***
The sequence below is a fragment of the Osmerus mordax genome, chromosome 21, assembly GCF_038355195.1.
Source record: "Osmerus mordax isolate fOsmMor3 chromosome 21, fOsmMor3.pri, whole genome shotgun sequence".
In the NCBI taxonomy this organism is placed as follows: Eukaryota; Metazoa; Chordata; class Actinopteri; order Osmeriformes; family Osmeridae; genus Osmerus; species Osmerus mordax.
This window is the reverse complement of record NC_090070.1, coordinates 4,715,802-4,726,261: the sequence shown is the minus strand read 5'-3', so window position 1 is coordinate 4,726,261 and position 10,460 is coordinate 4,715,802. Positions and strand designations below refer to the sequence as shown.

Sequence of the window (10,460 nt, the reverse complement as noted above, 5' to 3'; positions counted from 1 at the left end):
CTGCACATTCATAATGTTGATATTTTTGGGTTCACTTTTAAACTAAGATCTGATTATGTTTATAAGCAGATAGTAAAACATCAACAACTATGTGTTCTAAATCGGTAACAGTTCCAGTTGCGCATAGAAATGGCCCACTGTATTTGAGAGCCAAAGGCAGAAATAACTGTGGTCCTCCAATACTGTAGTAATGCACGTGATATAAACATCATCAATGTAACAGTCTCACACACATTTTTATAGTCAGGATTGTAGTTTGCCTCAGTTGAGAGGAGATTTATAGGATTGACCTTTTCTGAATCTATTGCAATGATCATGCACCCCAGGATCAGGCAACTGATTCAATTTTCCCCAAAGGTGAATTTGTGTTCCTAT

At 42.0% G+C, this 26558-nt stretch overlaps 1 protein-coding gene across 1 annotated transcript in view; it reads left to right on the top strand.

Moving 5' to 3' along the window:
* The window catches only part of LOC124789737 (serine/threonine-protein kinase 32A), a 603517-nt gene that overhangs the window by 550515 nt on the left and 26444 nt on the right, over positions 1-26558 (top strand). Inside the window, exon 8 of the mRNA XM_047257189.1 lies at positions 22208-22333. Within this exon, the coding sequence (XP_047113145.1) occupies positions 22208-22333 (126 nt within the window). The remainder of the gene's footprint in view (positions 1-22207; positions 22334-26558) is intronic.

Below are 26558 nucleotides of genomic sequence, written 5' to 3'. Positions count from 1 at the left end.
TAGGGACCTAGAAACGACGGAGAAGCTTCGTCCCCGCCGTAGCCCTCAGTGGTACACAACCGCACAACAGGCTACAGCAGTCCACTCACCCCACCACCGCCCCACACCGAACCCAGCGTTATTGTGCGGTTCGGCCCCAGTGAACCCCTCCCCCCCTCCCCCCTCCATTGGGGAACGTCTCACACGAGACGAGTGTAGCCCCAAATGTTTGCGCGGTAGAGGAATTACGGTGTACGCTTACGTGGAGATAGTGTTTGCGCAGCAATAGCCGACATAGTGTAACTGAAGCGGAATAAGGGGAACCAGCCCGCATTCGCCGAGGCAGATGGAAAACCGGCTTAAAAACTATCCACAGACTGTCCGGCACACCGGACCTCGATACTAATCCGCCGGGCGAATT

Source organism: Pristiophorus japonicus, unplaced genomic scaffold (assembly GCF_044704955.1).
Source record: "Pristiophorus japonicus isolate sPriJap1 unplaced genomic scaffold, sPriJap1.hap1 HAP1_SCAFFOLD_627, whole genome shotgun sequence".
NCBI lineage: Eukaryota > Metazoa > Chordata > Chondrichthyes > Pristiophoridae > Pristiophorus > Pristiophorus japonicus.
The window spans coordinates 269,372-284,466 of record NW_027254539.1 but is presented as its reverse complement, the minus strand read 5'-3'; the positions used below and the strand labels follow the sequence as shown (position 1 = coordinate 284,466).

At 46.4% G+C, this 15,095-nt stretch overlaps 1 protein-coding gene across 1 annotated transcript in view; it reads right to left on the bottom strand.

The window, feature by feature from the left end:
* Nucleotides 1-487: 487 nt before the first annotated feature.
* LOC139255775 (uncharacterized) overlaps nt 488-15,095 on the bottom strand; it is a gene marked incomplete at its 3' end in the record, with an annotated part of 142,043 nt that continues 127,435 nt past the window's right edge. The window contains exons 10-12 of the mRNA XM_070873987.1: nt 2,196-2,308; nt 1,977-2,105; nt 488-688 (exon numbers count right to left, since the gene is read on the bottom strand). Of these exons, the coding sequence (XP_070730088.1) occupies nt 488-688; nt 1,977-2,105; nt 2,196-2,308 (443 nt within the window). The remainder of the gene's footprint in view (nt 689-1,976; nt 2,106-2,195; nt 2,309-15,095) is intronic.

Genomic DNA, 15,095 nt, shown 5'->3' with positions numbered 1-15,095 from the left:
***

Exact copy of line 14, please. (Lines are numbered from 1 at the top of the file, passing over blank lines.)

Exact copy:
NCBI lineage: Eukaryota > Metazoa > Chordata > Chondrichthyes > Pristiophoridae > Pristiophorus > Pristiophorus japonicus.